Article originally published here on Substack.
Time and tide wait for no man and for those willing and able, the tide is beginning to shift and time to act has never been better. As distrust and discontent for the status quo of establishment politicians grow, so does the opportunity for new electoral representation and a new era in American politics. Culture and governance are slipping into discord and disarray, with individual differences taking the forefront of national attention, a place where the conversation should be based around the strength of the common ideals shared by one of the most diverse populations in the world.
We hold these truths to be self-evident, but what exactly are they, beyond the normal clichés about freedom, liberty, and the American dream? All people want the ability to pursue a life that meets their expectations: to work and create their own existence and achieve some modicum of success, to worship or celebrate in the manner of their choosing, and love and create families with whoever they see fit. Inherent in that experience is the fundamental responsibility to reciprocate that same capability, nurture cooperative prosperity, and defend all individuals’ perspectives and lifestyles that aren’t transgressions against others.
As we have relinquished our power of self determination to the state, it has stolen something even more important: the glue binding the nation together. Our obligation to ourselves, our families, and our neighbors have been cast aside, deferring decisions ranging in importance to an omnipotent and infallible panel of bureaucratic experts. This holds true down to the local level, but unlike state or federal governments, cities and counties are much more susceptible to change and can act as an arbiter between the will of the community and the legal authority of higher agencies and administrations. It is here where the greatest impact can be achieved, where we can regain our autonomy, and where the bulk of our attention must be focused.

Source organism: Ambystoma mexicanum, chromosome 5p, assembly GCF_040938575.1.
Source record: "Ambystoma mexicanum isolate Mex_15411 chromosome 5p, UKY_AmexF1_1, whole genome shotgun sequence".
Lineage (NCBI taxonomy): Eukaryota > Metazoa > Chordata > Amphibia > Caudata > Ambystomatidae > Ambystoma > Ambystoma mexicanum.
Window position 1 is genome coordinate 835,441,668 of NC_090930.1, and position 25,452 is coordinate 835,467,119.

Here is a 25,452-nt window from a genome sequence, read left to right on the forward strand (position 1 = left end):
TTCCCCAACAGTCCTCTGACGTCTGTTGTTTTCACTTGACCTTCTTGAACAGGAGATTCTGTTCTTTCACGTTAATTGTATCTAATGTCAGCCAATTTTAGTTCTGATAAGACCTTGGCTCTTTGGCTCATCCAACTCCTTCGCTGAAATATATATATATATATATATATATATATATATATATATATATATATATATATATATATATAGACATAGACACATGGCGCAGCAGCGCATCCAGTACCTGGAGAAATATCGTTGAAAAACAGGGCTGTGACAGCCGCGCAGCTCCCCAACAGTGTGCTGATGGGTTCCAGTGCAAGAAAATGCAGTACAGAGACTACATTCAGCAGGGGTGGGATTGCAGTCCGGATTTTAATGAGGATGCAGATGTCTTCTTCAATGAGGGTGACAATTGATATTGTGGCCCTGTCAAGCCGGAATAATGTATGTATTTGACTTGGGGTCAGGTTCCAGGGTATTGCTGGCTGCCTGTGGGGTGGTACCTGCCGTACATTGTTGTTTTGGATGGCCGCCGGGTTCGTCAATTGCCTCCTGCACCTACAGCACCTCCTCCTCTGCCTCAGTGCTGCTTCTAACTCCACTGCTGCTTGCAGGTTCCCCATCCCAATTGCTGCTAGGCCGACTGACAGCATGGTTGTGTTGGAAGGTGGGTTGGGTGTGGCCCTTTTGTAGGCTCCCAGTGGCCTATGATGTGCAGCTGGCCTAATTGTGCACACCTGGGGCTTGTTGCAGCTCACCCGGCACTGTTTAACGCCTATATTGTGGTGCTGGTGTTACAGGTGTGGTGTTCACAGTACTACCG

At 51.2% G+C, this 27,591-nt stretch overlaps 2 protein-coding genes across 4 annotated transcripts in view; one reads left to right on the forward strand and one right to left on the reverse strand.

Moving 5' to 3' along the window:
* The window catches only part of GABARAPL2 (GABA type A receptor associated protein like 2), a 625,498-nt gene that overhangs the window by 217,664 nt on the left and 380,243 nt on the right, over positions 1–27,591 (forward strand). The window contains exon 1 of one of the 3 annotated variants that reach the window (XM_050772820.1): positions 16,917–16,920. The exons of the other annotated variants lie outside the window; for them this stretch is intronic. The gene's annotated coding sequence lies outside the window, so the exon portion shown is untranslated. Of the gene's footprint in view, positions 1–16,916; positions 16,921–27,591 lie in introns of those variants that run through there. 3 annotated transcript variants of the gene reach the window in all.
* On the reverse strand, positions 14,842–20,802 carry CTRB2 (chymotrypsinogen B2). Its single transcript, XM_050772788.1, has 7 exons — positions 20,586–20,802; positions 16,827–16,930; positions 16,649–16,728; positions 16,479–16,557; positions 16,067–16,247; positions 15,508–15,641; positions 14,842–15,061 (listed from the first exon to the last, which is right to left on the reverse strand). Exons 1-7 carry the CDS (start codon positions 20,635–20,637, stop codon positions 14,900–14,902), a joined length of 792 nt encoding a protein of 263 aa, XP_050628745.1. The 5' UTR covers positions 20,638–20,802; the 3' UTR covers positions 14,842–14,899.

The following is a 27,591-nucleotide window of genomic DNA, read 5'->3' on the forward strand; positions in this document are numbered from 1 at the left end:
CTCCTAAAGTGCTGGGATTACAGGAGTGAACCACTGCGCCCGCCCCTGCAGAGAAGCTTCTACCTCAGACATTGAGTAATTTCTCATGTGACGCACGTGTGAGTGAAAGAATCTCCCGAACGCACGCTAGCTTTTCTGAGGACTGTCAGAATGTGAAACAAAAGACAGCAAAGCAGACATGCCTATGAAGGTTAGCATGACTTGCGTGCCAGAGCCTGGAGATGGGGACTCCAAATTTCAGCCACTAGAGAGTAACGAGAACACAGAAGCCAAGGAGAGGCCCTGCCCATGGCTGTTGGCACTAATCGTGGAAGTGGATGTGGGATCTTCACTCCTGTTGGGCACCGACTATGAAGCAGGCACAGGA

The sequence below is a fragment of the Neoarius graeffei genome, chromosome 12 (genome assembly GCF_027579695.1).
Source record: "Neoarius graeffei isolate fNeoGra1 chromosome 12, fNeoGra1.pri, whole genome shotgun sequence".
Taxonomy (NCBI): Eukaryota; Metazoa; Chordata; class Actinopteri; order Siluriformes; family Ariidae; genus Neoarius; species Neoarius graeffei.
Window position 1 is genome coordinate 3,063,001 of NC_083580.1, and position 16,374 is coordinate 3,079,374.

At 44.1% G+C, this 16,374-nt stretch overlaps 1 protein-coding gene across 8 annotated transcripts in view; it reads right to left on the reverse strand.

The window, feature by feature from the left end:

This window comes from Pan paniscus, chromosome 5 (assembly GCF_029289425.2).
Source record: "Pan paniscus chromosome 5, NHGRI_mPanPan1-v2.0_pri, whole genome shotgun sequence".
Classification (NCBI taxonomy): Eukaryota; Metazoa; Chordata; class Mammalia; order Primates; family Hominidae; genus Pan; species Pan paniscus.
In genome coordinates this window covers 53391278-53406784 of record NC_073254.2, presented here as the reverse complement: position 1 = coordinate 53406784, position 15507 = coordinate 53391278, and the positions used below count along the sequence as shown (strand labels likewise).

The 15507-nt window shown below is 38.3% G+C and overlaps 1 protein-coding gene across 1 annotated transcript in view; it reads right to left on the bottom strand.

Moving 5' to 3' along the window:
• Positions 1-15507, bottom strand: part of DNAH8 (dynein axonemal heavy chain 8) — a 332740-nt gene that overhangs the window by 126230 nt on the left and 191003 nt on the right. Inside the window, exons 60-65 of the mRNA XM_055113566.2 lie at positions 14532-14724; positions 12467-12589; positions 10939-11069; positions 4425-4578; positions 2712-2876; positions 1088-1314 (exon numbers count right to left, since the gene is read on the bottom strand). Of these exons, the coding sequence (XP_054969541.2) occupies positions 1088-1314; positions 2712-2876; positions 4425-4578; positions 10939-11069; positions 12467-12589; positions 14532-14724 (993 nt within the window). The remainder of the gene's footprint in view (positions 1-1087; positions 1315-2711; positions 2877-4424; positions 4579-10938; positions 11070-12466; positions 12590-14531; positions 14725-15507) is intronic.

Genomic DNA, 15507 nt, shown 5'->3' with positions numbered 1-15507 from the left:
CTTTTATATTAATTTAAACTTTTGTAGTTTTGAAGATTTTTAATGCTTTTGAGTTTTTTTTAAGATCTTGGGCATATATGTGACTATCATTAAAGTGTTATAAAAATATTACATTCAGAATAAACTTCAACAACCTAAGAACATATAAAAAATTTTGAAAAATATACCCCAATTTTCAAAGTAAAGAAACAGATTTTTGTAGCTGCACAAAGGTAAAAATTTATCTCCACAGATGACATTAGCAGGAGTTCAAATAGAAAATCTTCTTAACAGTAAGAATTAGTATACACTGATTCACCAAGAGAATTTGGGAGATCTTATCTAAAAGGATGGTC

The edicts of overzealous executive, federal, or state officials and agencies have no standing when active participation in localized decision making becomes the new social norm. City council members, county supervisors, sheriffs, school boards, and district attorneys play a greater role in our daily lives and the quality of life in our neighborhoods than all of the televised politicians. Attending meetings, presenting resolutions and policy, running for office, and organized political action will allow for better representation; claiming our responsibility will grant us our dominion.
Resistance against this shift towards radical Americanism can already be seen amongst established political organizations and corporate media outlets. A unified populace, bent on taking over, could displace the current vehicles of political expression and influence but should expect and properly prepare for obstruction from every level as this new outlook is adopted by a wider and wider base. If county and state political parties and organizations will impede and combat this change, the battles with state and federal governments will undoubtedly be waged with an unimaginable ferocity, but the reward for the effort will be equally unimaginable.